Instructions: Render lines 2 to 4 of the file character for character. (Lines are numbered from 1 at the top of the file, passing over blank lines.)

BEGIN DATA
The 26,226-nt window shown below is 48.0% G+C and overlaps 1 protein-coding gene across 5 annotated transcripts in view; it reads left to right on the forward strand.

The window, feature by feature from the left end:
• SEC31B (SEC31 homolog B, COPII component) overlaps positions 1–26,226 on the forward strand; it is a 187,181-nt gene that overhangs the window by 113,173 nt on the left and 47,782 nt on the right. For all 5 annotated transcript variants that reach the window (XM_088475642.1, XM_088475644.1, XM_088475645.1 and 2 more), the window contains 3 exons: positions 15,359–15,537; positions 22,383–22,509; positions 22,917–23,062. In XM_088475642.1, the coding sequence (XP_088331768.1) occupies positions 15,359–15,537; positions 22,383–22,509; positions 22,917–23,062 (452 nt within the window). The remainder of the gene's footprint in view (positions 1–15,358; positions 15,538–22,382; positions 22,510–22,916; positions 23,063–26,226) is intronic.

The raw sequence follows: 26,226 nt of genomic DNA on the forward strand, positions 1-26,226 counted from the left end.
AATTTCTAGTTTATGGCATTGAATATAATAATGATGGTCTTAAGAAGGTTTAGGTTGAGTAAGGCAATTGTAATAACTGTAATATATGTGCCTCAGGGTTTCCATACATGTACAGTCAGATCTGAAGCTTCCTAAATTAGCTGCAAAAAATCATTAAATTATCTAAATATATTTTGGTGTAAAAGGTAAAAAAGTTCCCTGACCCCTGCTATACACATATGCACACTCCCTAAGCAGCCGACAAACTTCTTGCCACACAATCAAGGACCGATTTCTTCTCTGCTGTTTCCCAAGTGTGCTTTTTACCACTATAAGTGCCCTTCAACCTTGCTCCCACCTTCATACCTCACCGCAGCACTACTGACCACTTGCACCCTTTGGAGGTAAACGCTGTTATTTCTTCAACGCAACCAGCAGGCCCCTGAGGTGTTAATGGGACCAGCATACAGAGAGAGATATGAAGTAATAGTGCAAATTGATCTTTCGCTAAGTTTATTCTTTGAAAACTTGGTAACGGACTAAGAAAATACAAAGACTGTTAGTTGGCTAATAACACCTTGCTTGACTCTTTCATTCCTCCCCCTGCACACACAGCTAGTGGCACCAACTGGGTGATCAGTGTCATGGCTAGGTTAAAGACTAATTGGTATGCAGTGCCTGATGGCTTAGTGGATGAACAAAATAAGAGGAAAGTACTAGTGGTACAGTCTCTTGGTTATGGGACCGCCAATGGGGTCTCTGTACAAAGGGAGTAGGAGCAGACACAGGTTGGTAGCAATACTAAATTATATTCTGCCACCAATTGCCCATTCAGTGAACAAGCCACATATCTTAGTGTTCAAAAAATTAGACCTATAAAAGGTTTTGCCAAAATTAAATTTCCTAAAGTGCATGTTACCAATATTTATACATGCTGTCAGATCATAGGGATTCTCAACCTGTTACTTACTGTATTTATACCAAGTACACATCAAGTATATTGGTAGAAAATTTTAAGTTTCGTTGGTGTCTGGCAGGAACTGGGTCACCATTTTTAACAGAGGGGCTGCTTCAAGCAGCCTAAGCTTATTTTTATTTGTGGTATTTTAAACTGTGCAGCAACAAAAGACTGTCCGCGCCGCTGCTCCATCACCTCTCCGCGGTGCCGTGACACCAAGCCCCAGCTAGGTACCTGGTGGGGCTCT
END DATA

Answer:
The window, feature by feature from the left end:
• SEC31B (SEC31 homolog B, COPII component) overlaps positions 1–26,226 on the forward strand; it is a 187,181-nt gene that overhangs the window by 113,173 nt on the left and 47,782 nt on the right. For all 5 annotated transcript variants that reach the window (XM_088475642.1, XM_088475644.1, XM_088475645.1 and 2 more), the window contains 3 exons: positions 15,359–15,537; positions 22,383–22,509; positions 22,917–23,062. In XM_088475642.1, the coding sequence (XP_088331768.1) occupies positions 15,359–15,537; positions 22,383–22,509; positions 22,917–23,062 (452 nt within the window). The remainder of the gene's footprint in view (positions 1–15,358; positions 15,538–22,382; positions 22,510–22,916; positions 23,063–26,226) is intronic.

The raw sequence follows: 26,226 nt of genomic DNA on the forward strand, positions 1-26,226 counted from the left end.